Because, what if someone finds out you did this, failed at that, went there, disliked her, dated him, were divorced, had an affair, drank wine on occasion, got fired, went to rehab, filed bankruptcy, walked out on your family or you yelled at your kids this morning, haven’t picked up your Bible in days, became furious with a spouse, friend or co-worker, overspent, gossiped, complained, missed church multiple Sundays in a row, skipped the gym, cheated on your diet or even had thoughts or said words you well know were better left unthought or unsaid?
Authenticity isn’t about sharing every flaw we have or every sin we have ever committed on Facebook or Instagram.
Authenticity is about daily embracing our own complete humanness, flaws, habits, traits, quirks, – everything we are – without apology and in gratitude for God’s mercies which are renewed each morning. (Lam 3:23)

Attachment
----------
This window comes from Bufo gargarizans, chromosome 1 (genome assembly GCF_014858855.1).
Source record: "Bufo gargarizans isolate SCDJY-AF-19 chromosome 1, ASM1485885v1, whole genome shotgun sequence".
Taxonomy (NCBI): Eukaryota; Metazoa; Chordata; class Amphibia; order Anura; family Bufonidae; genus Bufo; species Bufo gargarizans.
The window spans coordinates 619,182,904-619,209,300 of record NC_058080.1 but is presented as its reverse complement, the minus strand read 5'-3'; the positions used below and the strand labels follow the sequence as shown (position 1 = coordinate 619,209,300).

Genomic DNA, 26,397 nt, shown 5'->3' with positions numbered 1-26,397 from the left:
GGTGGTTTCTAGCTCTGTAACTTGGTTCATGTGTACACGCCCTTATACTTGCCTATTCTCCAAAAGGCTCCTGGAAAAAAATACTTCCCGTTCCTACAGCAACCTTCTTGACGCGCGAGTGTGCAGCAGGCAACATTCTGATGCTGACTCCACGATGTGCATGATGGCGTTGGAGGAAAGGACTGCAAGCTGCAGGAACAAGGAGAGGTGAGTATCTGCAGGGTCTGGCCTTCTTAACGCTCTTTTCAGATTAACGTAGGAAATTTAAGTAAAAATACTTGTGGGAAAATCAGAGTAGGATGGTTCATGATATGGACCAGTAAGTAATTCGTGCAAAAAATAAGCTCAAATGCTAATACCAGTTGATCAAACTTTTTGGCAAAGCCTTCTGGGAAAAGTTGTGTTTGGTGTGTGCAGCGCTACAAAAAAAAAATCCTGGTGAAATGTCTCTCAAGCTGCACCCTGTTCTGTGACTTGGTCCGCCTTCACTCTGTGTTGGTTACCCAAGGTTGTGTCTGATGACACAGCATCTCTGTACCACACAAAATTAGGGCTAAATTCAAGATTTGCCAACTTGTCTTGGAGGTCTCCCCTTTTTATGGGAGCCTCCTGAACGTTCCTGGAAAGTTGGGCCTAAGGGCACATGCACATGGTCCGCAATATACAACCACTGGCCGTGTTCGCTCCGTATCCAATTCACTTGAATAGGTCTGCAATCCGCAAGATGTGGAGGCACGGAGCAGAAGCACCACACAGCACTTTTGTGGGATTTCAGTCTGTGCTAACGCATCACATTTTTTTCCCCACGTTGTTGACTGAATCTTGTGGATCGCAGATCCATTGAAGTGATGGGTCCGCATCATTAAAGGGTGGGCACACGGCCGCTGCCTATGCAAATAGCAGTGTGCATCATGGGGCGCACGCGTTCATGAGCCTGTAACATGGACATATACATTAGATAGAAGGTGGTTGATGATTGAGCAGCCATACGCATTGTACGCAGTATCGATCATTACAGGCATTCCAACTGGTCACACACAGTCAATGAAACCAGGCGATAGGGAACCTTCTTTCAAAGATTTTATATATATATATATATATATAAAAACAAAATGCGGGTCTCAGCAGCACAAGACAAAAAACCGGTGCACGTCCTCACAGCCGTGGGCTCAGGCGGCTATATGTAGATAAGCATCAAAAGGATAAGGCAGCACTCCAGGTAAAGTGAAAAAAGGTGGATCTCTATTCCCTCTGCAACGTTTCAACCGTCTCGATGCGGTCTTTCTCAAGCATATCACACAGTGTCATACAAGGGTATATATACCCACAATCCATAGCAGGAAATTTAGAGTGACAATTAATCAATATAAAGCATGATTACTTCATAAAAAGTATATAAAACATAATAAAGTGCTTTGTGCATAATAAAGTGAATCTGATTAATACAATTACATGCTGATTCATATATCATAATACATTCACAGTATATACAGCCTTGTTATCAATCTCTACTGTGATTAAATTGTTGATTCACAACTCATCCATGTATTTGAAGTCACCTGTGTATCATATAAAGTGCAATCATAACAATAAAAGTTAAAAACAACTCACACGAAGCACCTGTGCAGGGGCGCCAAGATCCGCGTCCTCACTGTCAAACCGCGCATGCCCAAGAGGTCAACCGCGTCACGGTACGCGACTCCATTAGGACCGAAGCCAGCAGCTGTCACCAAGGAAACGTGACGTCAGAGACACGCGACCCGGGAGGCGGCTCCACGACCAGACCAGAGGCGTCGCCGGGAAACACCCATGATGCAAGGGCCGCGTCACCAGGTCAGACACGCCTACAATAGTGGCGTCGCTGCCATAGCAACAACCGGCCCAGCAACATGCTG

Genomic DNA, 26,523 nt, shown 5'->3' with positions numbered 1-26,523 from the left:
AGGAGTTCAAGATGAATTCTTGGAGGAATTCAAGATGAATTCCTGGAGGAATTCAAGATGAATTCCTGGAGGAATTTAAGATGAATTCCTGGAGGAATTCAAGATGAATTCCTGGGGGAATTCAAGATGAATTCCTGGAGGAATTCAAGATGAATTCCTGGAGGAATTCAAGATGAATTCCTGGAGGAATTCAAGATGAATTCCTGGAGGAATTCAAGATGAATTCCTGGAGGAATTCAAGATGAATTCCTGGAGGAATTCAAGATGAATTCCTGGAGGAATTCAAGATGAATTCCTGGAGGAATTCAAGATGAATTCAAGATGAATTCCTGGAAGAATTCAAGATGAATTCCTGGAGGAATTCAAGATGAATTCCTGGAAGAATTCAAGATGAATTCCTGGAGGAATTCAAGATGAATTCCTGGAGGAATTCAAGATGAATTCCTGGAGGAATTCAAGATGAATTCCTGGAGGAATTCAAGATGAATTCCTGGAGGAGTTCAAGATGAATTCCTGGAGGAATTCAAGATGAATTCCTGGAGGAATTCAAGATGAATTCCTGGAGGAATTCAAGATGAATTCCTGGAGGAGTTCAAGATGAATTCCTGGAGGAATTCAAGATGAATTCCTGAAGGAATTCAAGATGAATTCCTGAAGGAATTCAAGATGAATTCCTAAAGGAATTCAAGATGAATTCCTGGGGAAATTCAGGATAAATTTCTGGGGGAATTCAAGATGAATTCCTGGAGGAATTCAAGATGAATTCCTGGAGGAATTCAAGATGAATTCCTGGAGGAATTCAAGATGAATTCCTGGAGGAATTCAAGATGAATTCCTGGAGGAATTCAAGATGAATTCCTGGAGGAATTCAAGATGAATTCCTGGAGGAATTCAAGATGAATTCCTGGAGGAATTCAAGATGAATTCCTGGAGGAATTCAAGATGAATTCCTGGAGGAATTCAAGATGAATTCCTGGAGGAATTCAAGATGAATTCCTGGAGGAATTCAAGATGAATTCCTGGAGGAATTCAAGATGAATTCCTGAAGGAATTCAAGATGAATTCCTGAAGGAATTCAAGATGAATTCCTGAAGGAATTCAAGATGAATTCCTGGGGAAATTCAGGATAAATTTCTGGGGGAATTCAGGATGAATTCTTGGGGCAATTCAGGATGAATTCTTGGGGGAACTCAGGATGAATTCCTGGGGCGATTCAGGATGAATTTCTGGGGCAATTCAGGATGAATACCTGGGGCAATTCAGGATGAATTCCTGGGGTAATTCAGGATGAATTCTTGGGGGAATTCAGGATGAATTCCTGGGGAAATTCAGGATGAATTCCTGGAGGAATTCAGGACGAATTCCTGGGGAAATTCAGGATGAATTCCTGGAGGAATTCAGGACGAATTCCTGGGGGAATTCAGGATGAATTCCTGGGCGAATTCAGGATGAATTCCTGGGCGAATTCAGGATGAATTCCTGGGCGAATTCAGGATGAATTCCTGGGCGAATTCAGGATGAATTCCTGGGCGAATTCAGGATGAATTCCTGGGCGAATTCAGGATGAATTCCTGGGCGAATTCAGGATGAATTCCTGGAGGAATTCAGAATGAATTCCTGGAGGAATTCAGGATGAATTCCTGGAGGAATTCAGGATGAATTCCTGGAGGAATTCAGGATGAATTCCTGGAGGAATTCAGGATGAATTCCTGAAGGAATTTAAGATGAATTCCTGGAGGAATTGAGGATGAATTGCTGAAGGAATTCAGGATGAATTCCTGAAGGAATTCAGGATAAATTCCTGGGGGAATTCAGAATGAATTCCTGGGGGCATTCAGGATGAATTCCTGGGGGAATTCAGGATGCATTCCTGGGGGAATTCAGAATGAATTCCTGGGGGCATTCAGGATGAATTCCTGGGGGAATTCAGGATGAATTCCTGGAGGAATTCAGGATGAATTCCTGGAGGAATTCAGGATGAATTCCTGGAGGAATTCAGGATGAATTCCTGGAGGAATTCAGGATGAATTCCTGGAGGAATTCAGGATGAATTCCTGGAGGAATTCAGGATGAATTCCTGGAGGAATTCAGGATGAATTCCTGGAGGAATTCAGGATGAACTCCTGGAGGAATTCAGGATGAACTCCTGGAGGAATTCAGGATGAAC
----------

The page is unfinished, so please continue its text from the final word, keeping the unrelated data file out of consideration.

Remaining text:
Only then will we understand that every single woman we know is also human and deserving of that same mercy.
There are other women fighting temptations, battling bad habits, making mistakes, consumed with guilt and self-condemnation and feel empty, undesirable or never “enough.”
In my work, I sadly meet countless women who are walking away from spiritual circles because while searching for acceptance they were pelted with the stones of condemnation and now believe they are unholy, unrighteous, unworthy and unforgiven.
A past sin, a present circumstance, a destructive habit, shame or simply feelings of inadequacy, these women are in desperate need of love, mercy and encouragement from their spiritual sisters yet feel condemned, judged or excluded from certain spiritual cliques.
It’s like high school, only worse.
So within this holy environment of spiritual sisterhood instead of finding acceptance they are shamed and often wrongly assume God feels the same way thus creating an ever-growing divide between themselves and the Father they desperately need.
Once a woman told me “If the church can’t forgive me, how can God forgive me?” That broke my heart.